Sometimes they will require more help than we can give. But we can still give. The ice bucket challenge to raise awareness of ALS also raised millions of dollars. Those millions of dollars were put forth into research to develop better treatments and hunt for the elusive cure. While there hasn’t been a viral charitable event for mental illnesses there are still some very successful ones.

Bell Aliant’s “Let’s Talk” initiative encourages people to text and tweet in order to raise money. Bell has committed over $73.6 million to support a wide range of mental health organizations, large and small, from coast to coast to coast. The money Bell donates gets used as grant money to any mental health charity who seeks their support. According to their web page their four pillars are Anti-stigma, Care and Access, Workplace Health, and Research.

There is also the CMHA (Canadian Mental Health Association). Their website states:

Your gift supports the Canadian Mental Health Association in its mission to promote mental health and help those with mental illnesses, while keeping our costs low. As the nation-wide leader and champion for mental health, CMHA facilitates access to the resources people require to maintain and improve mental health and community integration, build resilience, and support recovery from mental illness.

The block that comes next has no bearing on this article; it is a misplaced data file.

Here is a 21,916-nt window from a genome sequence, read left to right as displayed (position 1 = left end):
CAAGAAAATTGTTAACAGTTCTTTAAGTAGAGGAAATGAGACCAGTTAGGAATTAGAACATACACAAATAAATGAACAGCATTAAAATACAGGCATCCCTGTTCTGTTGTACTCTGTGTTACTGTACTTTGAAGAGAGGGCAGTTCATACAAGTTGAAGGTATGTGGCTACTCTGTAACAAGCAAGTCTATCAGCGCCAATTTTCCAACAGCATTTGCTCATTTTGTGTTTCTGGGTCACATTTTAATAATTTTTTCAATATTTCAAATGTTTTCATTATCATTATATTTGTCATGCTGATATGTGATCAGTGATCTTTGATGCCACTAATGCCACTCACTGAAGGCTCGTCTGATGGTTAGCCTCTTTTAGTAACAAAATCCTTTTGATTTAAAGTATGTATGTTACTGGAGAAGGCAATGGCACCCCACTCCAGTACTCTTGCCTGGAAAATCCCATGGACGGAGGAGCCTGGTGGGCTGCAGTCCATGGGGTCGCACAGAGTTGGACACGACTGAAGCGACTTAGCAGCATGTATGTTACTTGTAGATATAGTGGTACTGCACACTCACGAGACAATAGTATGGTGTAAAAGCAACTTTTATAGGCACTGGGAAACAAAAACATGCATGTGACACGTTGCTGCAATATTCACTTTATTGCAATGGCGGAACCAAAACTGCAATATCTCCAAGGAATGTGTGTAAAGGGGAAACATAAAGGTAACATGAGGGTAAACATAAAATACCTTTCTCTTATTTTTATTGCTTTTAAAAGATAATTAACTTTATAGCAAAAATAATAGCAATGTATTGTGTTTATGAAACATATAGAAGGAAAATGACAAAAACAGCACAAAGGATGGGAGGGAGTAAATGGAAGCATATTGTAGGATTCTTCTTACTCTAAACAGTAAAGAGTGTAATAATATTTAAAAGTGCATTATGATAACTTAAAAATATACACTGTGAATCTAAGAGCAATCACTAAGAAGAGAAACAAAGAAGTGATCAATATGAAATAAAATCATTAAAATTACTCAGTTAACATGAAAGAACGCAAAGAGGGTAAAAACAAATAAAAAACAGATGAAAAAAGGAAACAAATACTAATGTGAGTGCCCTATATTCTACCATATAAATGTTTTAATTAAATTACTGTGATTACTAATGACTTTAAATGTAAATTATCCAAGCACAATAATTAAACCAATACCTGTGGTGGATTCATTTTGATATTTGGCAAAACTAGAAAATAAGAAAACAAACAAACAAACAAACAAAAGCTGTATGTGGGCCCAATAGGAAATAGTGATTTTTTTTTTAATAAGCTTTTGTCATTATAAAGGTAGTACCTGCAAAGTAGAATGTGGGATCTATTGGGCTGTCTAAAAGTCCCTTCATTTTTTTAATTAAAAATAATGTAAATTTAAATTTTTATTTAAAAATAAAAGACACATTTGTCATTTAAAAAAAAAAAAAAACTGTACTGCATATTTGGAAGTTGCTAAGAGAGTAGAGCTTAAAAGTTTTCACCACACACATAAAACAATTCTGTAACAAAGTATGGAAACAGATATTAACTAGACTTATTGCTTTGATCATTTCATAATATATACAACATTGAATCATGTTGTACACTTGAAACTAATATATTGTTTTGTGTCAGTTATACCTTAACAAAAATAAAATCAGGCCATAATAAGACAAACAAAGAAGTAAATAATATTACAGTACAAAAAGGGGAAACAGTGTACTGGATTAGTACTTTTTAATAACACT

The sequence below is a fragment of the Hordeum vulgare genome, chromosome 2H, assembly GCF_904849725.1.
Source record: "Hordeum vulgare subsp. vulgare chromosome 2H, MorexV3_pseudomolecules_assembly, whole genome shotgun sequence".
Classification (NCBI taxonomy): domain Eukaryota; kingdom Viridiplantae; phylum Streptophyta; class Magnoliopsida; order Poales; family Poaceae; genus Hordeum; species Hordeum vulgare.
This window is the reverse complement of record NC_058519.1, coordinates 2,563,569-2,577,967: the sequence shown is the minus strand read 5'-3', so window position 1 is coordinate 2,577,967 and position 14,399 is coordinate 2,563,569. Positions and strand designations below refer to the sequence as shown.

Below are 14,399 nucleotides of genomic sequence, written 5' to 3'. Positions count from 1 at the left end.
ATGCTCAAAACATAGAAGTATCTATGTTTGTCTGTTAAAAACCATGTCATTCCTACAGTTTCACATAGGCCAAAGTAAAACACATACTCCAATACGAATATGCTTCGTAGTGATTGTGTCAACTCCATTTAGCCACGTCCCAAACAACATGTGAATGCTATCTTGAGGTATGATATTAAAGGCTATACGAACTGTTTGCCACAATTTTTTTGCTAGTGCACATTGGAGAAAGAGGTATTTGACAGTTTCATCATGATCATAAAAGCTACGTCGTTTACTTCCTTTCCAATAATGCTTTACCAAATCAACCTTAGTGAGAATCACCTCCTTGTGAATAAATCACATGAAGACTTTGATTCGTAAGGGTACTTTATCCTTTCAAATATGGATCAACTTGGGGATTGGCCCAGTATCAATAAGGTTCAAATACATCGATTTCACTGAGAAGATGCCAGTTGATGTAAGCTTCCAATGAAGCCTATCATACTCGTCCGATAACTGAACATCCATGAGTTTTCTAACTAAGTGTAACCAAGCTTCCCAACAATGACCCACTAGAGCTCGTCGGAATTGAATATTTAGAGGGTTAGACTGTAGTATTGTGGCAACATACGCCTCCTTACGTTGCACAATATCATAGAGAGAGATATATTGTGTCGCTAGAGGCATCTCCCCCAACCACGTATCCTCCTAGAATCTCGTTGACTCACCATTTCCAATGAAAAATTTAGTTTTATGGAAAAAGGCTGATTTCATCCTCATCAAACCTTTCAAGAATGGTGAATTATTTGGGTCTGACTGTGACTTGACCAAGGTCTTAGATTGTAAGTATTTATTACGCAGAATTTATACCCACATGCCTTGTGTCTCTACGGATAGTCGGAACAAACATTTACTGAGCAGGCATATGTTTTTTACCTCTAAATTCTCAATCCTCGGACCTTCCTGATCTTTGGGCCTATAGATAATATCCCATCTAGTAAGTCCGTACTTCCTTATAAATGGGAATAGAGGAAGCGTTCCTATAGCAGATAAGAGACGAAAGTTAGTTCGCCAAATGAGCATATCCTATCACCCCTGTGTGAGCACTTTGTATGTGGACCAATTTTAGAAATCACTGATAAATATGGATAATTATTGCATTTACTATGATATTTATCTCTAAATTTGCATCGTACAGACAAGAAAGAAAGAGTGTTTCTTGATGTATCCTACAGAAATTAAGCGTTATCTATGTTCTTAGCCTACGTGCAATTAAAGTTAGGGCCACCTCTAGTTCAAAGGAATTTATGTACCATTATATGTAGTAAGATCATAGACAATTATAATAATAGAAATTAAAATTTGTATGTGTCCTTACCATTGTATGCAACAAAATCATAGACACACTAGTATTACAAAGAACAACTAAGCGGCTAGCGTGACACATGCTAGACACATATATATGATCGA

These two charities are Canadian based. A quick google search will deliver more local results for you.

Can we save the whole world? I don’t know, but it would mean the world to the to those who receive the help they need.

Cancer Can Kiss My Ass

relay for lifeToday our Relay for Life take place. DW has her Team SugarBear, Crash is on the all kids team, Magnificent Monkeys while Bang and I are there for support. It begins at noon and runs until midnight. Bang and I will get take part in most of it. We’ll be there until bedtime. DW has raised over $200. It’s not the $1,700 she raised when she shaved her head, but it’s still good. Crash bagged groceries at the SuperStore with some other Monkeys for donations. He participated in a fundraiser selling flower bulbs. Plus he raised over $100 in donations besides.

We will soon be off to support the survivors, including DW’s dad , step-mom, a cousin, along with some aunts and uncles. We’re also there to pay homage to those who have laid down their torch, including my grandfather and great-aunt and uncle and DW’s aunt. I might compile a more complete, specific list later. As for now, we’re off to walk the track!